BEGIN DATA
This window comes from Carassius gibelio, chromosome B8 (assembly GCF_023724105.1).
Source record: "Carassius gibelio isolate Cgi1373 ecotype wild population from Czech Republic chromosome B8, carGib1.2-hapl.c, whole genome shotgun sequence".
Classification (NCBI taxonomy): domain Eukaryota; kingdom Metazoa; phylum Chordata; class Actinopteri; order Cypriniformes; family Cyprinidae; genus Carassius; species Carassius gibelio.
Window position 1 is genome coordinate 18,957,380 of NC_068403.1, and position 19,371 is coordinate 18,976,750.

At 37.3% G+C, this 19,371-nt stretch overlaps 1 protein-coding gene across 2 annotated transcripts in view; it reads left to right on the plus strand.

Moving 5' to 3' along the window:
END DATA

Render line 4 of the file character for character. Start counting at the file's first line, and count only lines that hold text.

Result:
Window position 1 is genome coordinate 18,957,380 of NC_068403.1, and position 19,371 is coordinate 18,976,750.